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Discovered a light source in the universe that tells us more about dark matter

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When the New Horizons spacecraft reached the darkness outside the Solar System, beyond Pluto, its instruments detected something strange. Very, very faintly, the space between the stars shone with optical light. This was not unexpected: this light is called cosmic optical background (COB) radiation, a faint glow of all light sources in the Universe outside our galaxy. The strange thing was the amount of light, considerably more than scientists thought there should be: double, in fact.

 

Now, in new work, scientists provide a possible explanation for the excess of optical light – a byproduct of an otherwise undetectable interaction of dark matter.

“The results of this work”, writes the group of researchers led by astrophysicist José Luis Bernal of Johns Hopkins University, “provide a potential explanation for the excess of cosmic optical background radiation that could answer one of the oldest unknowns of cosmology : the nature of dark matter ”.

Dark matter is the name we give to the mysterious mass in the Universe, still inscrutable, which, unlike known matter, would not emit electromagnetic radiation (energy propagation in a magnetic field) and would currently be detectable only indirectly, through its gravitational effects. Galaxies, for example, rotate faster than they should under the gravity generated by the mass of visible matter. But whatever creates this effect, we can’t detect it directly. The only way to know it’s there is just because we can’t calculate this extra gravity. And there’s a lot of it. About 80% of the matter in the universe is dark matter .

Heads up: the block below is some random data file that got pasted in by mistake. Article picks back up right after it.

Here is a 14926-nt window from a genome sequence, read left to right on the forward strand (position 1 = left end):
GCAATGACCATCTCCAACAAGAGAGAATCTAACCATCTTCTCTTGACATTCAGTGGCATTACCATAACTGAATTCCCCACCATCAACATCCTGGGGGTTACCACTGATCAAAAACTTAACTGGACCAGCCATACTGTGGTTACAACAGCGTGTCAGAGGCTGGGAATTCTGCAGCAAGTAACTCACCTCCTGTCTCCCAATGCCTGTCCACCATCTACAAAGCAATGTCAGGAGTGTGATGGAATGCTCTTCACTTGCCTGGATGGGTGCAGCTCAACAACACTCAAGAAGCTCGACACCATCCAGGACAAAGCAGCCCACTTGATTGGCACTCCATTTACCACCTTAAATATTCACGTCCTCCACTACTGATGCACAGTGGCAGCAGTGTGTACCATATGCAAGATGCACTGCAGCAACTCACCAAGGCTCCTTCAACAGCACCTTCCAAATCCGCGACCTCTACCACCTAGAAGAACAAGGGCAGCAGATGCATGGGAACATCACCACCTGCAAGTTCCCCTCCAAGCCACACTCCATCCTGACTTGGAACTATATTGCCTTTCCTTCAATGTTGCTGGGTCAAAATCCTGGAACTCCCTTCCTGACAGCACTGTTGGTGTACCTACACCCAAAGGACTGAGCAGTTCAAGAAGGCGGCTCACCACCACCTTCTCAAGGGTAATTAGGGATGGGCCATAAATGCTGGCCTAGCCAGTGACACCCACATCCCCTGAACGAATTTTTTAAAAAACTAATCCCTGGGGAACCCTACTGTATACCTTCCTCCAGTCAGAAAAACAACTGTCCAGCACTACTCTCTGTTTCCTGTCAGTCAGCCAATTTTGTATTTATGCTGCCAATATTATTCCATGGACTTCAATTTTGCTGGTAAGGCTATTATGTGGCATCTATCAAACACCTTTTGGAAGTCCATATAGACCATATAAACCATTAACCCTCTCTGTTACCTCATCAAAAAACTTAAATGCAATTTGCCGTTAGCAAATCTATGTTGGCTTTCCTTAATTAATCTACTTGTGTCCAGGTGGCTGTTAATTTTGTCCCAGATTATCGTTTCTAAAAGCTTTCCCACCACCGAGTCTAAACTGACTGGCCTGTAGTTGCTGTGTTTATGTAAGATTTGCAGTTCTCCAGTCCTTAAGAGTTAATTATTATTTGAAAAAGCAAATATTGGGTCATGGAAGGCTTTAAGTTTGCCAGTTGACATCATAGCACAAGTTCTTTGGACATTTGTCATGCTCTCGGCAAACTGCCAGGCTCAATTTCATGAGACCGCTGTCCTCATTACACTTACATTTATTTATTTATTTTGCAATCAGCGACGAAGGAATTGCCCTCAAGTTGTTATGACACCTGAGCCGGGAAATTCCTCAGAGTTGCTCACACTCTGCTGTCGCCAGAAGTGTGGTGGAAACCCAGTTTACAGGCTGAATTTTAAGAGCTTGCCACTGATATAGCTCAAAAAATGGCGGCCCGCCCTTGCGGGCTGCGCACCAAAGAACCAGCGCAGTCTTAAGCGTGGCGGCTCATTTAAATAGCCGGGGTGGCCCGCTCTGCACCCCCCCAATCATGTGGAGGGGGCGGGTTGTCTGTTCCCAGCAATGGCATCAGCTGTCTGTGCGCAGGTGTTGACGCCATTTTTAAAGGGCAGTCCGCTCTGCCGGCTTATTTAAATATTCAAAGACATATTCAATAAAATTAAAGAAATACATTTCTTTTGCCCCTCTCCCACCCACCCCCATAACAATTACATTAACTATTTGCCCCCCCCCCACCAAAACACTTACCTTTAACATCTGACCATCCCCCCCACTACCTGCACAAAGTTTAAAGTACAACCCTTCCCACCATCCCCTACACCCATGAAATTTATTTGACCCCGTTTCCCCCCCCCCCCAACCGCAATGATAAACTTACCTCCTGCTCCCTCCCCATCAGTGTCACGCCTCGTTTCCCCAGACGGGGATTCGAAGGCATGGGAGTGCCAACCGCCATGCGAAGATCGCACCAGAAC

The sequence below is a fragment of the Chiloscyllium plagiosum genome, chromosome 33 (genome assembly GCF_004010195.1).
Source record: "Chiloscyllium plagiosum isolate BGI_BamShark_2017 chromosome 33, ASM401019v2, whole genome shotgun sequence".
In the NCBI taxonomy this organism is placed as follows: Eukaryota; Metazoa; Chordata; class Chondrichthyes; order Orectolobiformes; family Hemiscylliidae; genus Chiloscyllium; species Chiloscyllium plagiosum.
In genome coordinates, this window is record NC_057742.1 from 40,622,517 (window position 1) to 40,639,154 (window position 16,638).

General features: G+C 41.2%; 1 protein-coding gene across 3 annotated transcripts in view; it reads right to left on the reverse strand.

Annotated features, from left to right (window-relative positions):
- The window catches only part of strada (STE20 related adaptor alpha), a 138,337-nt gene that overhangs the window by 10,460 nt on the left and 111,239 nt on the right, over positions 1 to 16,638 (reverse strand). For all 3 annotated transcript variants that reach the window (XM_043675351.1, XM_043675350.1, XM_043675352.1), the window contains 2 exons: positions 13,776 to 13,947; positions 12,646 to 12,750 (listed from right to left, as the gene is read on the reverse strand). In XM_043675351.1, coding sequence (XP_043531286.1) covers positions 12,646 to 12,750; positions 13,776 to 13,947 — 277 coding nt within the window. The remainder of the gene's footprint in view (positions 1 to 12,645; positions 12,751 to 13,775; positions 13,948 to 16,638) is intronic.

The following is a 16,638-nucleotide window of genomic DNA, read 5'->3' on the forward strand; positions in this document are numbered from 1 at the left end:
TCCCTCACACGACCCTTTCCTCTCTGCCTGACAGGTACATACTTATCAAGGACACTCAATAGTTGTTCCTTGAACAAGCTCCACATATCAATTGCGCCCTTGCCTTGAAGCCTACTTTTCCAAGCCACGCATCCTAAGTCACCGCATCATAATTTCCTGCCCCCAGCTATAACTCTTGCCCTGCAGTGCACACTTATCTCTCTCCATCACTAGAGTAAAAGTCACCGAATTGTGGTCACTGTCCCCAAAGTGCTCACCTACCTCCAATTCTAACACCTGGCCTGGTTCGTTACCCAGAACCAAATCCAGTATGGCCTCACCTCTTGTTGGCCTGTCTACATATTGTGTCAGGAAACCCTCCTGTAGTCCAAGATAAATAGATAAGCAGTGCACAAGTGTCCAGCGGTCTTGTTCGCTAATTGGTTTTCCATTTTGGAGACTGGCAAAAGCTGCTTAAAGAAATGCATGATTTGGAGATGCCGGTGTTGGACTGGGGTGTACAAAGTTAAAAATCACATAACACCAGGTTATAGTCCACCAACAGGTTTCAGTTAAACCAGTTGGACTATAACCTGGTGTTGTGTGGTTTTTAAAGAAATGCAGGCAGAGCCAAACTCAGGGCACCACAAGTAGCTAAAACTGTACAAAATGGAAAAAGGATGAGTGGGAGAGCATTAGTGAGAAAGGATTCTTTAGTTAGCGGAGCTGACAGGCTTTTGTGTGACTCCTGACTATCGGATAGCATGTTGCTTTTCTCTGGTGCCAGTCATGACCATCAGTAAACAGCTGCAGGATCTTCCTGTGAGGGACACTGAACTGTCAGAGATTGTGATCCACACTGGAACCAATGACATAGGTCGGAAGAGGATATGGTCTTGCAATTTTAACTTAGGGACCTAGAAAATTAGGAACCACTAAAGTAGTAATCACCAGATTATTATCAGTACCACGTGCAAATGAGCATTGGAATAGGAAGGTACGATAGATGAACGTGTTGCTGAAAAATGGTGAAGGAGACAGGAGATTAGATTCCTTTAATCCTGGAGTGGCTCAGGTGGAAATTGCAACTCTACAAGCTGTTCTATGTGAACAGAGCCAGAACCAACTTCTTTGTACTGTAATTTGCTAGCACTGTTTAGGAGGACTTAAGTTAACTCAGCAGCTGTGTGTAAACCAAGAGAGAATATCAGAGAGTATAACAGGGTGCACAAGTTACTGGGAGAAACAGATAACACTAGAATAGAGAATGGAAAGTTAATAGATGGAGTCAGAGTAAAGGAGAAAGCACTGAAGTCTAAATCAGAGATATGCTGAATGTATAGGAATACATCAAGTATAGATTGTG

A fraction of an electron volt

There are some speculations about what it could be. One candidate is the axion , which belongs to a hypothetical class of particles, first conceptualized in the 1970s. As we have seen, axions  in a given mass range should also behave exactly as we expect dark matter to do. And there may be a way to detect them: in theory, axions should decay into photon pairs in the presence of a strong magnetic field. The difficulty lies in separating them from all other light sources in the Universe, and this is where the cosmic optical background radiation comes into play.

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Cosmic radiation itself is very difficult to detect because it is weak. The Long Range Reconnaissance Imager (LORRI) aboard New Horizons is perhaps the best tool for this job. Scientists have speculated that the excess of light, detected by New Horizons, is the product attributed to stars and galaxies we can’t see. And this option is still very likely. The work of Bernal and his team was to evaluate whether axion-type dark matter could be responsible for the extra light. They conducted mathematical modeling and determined that axions with masses between 8 and 20 electron volts could produce the observed signal under certain conditions. This range (between 8 and 20 electron volts) is considered incredibly light massfor a particle which tends to be measured in mega electron volts. The answer given by astrophysicists is that the hypothetical piece of matter revealed is a fraction of a single electron volt.

It is impossible to tell which explanation is correct based on current data alone. However, by narrowing down the masses of the axions that may be responsible for the excess light, the researchers have laid the groundwork for future searches for these enigmatic particles. “If the excess light results from the decay of dark matter into a photon line, there will be a significant signal in upcoming light source intensity mapping measurements,” the researchers write.

 

 

  • Cosmic Optical Background Excess, Dark Matter, and Line-Intensity Mapping (journals.aps.org)
 
 

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